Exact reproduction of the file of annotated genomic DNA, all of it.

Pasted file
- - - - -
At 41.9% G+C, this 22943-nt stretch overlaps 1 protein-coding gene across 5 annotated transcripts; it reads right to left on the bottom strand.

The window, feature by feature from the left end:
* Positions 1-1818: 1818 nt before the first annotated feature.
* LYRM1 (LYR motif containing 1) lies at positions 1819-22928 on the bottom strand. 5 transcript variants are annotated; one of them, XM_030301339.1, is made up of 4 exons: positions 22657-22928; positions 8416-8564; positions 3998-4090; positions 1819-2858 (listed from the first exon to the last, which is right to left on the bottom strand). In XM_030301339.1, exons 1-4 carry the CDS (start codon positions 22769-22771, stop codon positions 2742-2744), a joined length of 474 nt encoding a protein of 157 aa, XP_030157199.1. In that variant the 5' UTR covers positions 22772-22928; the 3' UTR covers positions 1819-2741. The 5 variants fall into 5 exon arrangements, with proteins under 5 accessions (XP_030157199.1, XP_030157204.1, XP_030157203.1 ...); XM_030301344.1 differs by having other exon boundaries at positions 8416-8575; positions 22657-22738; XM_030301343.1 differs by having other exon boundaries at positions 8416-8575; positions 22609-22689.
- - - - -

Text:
At 41.9% G+C, this 22943-nt stretch overlaps 1 protein-coding gene across 5 annotated transcripts; it reads right to left on the bottom strand.

The window, feature by feature from the left end:
* Positions 1-1818: 1818 nt before the first annotated feature.
* LYRM1 (LYR motif containing 1) lies at positions 1819-22928 on the bottom strand. 5 transcript variants are annotated; one of them, XM_030301339.1, is made up of 4 exons: positions 22657-22928; positions 8416-8564; positions 3998-4090; positions 1819-2858 (listed from the first exon to the last, which is right to left on the bottom strand). In XM_030301339.1, exons 1-4 carry the CDS (start codon positions 22769-22771, stop codon positions 2742-2744), a joined length of 474 nt encoding a protein of 157 aa, XP_030157199.1. In that variant the 5' UTR covers positions 22772-22928; the 3' UTR covers positions 1819-2741. The 5 variants fall into 5 exon arrangements, with proteins under 5 accessions (XP_030157199.1, XP_030157204.1, XP_030157203.1 ...); XM_030301344.1 differs by having other exon boundaries at positions 8416-8575; positions 22657-22738; XM_030301343.1 differs by having other exon boundaries at positions 8416-8575; positions 22609-22689.